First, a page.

Offshore board directors come under scrutiny


Some offshore resident directors are acting on behalf of hundreds of hedge funds, a practice that is increasingly difficult to justify.

Some offshore resident directors are acting on behalf of hundreds of hedge funds, a practice that is increasingly difficult to justify.

At a recent conference in the US for the offshore hedge funds industry, debate among panellists and delegates focused on the subject of directors having hundreds of fund directorships at one time.

As the temperature of debate increased, so it became clear that this practice, long accepted as normal in the Cayman Islands and other offshore jurisdictions, is increasingly unacceptable and that its days are numbered.

Investment communities in both the US and Europe have begun to question whether board directors can possibly perform their duties satisfactorily when they are acting for such a large number of funds.

The rules of the game

Theoretically, the responsibilities are weighty. Being the board member of a hedge fund requires a specific skill set and in-depth experience. As the AIMA Offshore Alternative

Fund Director Guide says: “Any director should have sufficient and relevant knowledge and experience to carry out his duties as director. He should also be able to devote sufficient time to carry out those duties.”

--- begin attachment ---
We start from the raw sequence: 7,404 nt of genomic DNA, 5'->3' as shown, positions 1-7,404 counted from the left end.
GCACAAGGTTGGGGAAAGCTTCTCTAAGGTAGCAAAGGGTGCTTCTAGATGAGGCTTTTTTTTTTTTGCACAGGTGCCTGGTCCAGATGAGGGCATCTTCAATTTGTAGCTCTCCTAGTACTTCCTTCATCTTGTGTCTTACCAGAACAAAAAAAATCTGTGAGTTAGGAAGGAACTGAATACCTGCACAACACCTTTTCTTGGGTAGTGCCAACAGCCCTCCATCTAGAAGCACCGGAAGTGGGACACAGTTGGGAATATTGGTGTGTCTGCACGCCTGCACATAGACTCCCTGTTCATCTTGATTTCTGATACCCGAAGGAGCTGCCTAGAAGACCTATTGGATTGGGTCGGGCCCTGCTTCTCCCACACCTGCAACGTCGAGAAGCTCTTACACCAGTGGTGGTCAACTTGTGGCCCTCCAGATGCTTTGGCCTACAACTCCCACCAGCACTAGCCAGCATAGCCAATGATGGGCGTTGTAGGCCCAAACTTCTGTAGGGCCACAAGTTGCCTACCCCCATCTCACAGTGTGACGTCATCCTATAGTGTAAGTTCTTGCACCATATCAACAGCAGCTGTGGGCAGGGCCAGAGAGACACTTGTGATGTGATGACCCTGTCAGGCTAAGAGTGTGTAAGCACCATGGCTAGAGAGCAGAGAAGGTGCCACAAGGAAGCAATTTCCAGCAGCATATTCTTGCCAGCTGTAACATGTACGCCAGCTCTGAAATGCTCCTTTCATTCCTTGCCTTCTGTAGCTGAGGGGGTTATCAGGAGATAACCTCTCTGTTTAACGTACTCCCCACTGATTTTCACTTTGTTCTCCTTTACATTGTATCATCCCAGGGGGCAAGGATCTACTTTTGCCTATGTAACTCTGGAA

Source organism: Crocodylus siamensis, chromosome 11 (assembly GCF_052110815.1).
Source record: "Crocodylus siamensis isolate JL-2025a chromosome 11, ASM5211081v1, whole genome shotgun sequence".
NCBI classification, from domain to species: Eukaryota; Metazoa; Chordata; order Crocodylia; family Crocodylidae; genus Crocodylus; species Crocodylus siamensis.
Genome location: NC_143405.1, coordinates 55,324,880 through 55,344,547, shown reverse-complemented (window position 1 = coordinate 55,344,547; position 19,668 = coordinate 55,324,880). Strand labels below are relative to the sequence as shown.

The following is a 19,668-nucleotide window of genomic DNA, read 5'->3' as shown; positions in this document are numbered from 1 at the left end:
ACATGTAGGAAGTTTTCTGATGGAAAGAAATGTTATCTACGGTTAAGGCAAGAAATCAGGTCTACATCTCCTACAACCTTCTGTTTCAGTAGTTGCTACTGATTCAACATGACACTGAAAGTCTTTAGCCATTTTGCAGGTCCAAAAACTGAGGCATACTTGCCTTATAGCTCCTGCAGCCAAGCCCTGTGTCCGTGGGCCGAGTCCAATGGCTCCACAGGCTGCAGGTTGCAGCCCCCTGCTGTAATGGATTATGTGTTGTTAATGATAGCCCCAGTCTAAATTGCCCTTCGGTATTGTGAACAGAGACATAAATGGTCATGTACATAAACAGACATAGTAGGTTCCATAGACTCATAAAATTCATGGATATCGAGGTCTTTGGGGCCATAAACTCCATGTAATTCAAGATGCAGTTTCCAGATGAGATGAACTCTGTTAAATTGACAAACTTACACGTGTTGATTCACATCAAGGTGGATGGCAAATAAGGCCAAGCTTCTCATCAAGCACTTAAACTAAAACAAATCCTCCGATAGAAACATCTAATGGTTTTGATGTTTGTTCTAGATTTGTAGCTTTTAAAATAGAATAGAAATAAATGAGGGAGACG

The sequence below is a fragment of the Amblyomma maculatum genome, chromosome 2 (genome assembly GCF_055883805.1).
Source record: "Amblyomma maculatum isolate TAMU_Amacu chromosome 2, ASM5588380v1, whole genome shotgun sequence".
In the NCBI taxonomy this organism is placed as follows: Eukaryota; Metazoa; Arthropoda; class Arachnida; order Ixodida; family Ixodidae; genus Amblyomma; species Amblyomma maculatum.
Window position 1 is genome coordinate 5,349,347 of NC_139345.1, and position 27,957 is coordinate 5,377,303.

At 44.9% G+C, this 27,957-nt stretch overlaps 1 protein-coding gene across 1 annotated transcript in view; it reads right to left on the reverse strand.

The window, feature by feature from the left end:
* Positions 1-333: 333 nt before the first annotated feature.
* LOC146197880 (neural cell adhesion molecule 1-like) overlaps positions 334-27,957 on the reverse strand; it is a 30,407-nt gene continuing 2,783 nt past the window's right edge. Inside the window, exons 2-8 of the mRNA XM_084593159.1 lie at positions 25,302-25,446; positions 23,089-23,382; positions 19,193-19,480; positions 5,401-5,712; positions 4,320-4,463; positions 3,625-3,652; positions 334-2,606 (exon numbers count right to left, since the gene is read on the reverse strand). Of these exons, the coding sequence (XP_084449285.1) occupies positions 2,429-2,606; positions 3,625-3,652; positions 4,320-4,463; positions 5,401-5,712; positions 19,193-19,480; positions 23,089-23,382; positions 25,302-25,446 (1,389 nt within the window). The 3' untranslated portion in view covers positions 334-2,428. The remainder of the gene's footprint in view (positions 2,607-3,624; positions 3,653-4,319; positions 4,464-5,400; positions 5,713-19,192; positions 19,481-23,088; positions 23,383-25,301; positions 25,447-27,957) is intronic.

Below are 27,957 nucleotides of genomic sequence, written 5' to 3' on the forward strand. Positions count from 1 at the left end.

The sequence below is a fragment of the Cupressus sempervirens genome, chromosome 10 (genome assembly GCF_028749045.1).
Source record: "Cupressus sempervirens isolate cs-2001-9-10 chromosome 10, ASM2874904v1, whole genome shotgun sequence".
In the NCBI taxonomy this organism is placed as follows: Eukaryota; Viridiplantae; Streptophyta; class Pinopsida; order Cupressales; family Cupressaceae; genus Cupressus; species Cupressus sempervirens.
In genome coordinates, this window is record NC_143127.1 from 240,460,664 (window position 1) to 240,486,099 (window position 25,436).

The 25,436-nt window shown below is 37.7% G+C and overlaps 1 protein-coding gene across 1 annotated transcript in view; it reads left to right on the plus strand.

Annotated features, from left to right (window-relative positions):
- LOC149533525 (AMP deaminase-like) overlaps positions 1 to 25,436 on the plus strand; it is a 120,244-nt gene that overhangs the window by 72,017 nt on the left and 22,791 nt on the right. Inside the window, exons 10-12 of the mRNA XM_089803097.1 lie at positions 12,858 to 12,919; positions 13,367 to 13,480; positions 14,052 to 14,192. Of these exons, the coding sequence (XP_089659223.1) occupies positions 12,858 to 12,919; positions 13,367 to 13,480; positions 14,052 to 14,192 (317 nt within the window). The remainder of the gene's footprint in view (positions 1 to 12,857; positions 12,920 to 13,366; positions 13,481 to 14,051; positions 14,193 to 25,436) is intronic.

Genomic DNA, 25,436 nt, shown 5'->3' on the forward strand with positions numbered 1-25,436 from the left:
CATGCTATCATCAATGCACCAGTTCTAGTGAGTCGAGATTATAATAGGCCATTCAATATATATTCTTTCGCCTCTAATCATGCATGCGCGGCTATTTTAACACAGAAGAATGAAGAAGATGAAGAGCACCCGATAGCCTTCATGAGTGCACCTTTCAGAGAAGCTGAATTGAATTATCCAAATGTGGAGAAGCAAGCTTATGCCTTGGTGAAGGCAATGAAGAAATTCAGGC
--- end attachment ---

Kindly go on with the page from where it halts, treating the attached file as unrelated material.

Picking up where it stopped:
The rules governing who should be a director are not fixed, but the AIMA guide suggests as acceptable “prior experience on fund boards and/or of hedge funds; knowledge of the principles of good governance, of current regulatory issues and of industry trends; an ability to introduce capital; technical knowledge as to the fund’s investment strategy; knowledge of accounting and administration; and knowledge of valuation and instrument types.”

Tax and domicile issues, and how they relate to foreign regulators and markets, also feature prominently, being both complex and critical to the fund’s investment mandate and performance. The directors, in other words, need to be able to make a positive, effective contribution to the fund’s operations. Their responsibilities are real. In particular, the AIMA guide says that ‘trophy’ directors should be avoided; and that directors should proactively prepare for meetings in advance so as to be able to raise any concerns on, for example, risk management issues.

Alric Lindsay, an accredited non-executive director to Cayman Islands-based investment vehicles, says: “In the typical scenario, Cayman resident directors are called upon to sit on the boards of directors of hedge funds that conduct their business in financial markets overseas.”

In practice, these functions are often delegated to service providers, such as administrators or investment managers, who have all the requisite technical skills. This is normal commercial practice, Lindsay says, but “it does not mean that a director can simply forget about the delegation or fail to monitor the same (or the service providers) or absolve himself from all responsibility.”